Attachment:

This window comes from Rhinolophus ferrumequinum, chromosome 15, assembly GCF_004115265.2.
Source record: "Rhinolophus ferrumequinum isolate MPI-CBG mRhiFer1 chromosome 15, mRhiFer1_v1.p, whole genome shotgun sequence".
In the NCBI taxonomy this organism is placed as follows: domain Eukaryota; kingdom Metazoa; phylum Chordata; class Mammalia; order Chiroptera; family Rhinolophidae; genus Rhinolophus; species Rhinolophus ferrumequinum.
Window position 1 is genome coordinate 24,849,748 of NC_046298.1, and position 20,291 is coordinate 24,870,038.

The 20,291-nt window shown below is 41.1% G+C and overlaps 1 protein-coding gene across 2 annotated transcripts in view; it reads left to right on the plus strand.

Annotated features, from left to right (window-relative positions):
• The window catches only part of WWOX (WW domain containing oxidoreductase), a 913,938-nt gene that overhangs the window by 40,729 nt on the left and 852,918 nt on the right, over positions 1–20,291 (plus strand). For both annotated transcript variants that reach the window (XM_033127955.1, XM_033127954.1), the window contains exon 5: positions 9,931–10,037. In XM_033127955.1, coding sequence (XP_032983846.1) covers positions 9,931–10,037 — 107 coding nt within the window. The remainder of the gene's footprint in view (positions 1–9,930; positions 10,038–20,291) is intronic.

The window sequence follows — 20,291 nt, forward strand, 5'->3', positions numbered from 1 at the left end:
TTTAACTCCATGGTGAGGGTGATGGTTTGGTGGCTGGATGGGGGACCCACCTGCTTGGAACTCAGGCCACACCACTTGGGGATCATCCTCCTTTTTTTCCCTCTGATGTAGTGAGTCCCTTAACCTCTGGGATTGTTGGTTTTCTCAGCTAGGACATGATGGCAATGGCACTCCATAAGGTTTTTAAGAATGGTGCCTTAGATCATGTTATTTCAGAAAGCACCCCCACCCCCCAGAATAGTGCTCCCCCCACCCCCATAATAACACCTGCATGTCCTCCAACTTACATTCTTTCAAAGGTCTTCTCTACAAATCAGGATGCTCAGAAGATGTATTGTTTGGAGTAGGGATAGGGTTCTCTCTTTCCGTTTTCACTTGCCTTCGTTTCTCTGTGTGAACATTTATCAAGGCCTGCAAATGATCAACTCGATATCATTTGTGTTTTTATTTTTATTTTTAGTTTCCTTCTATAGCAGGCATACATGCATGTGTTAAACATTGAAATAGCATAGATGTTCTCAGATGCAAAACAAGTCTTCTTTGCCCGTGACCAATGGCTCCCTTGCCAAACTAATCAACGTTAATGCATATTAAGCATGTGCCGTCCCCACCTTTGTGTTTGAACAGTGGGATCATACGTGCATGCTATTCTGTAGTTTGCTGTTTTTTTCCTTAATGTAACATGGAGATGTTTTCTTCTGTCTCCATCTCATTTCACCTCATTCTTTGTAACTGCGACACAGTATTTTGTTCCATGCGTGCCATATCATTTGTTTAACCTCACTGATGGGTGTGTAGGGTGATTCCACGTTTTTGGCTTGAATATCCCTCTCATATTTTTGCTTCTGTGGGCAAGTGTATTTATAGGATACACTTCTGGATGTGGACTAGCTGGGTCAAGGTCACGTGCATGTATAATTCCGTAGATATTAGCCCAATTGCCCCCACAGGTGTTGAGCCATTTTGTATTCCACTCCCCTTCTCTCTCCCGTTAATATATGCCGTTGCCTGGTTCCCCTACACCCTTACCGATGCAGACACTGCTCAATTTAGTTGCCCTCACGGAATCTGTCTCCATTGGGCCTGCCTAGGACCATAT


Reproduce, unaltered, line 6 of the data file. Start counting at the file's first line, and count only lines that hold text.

Annotated features, from left to right (window-relative positions):